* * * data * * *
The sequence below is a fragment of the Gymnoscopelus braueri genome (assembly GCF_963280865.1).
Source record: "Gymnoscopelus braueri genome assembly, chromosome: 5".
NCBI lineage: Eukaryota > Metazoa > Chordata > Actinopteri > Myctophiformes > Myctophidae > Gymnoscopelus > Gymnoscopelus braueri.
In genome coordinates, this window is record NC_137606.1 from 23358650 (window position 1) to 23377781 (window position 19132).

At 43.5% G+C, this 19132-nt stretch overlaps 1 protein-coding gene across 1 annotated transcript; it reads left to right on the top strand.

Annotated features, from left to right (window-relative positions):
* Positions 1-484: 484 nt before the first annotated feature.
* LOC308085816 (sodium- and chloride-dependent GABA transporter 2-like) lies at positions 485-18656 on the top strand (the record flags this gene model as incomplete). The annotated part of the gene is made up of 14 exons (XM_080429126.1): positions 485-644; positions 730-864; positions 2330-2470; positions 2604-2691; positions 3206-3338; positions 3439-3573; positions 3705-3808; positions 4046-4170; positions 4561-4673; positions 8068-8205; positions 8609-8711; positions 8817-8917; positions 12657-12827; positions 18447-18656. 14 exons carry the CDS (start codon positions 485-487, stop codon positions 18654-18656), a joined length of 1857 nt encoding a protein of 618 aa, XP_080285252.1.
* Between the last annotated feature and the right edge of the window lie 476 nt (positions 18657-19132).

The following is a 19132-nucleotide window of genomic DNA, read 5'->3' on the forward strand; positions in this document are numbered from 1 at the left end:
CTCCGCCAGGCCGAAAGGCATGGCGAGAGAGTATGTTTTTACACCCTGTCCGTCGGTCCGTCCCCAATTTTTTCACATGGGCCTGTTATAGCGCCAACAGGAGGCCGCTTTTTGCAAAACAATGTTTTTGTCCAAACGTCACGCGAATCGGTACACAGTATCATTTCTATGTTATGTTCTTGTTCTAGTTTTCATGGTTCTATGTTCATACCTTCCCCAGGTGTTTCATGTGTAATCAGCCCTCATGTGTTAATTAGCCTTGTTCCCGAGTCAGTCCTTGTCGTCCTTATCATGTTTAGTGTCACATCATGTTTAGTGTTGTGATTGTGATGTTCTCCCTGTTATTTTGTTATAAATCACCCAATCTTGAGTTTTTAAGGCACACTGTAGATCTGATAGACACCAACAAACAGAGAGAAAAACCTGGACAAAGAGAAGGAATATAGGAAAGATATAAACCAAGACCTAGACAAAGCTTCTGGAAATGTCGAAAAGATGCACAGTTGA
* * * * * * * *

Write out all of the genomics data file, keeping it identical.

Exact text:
The sequence below is a fragment of the Gymnoscopelus braueri genome (assembly GCF_963280865.1).
Source record: "Gymnoscopelus braueri genome assembly, chromosome: 5".
NCBI lineage: Eukaryota > Metazoa > Chordata > Actinopteri > Myctophiformes > Myctophidae > Gymnoscopelus > Gymnoscopelus braueri.
In genome coordinates, this window is record NC_137606.1 from 23358650 (window position 1) to 23377781 (window position 19132).

At 43.5% G+C, this 19132-nt stretch overlaps 1 protein-coding gene across 1 annotated transcript; it reads left to right on the top strand.

Annotated features, from left to right (window-relative positions):
* Positions 1-484: 484 nt before the first annotated feature.
* LOC308085816 (sodium- and chloride-dependent GABA transporter 2-like) lies at positions 485-18656 on the top strand (the record flags this gene model as incomplete). The annotated part of the gene is made up of 14 exons (XM_080429126.1): positions 485-644; positions 730-864; positions 2330-2470; positions 2604-2691; positions 3206-3338; positions 3439-3573; positions 3705-3808; positions 4046-4170; positions 4561-4673; positions 8068-8205; positions 8609-8711; positions 8817-8917; positions 12657-12827; positions 18447-18656. 14 exons carry the CDS (start codon positions 485-487, stop codon positions 18654-18656), a joined length of 1857 nt encoding a protein of 618 aa, XP_080285252.1.
* Between the last annotated feature and the right edge of the window lie 476 nt (positions 18657-19132).

The following is a 19132-nucleotide window of genomic DNA, read 5'->3' on the forward strand; positions in this document are numbered from 1 at the left end:
CTCCGCCAGGCCGAAAGGCATGGCGAGAGAGTATGTTTTTACACCCTGTCCGTCGGTCCGTCCCCAATTTTTTCACATGGGCCTGTTATAGCGCCAACAGGAGGCCGCTTTTTGCAAAACAATGTTTTTGTCCAAACGTCACGCGAATCGGTACACAGTATCATTTCTATGTTATGTTCTTGTTCTAGTTTTCATGGTTCTATGTTCATACCTTCCCCAGGTGTTTCATGTGTAATCAGCCCTCATGTGTTAATTAGCCTTGTTCCCGAGTCAGTCCTTGTCGTCCTTATCATGTTTAGTGTCACATCATGTTTAGTGTTGTGATTGTGATGTTCTCCCTGTTATTTTGTTATAAATCACCCAATCTTGAGTTTTTAAGGCACACTGTAGATCTGATAGACACCAACAAACAGAGAGAAAAACCTGGACAAAGAGAAGGAATATAGGAAAGATATAAACCAAGACCTAGACAAAGCTTCTGGAAATGTCGAAAAGATGCACAGTTGA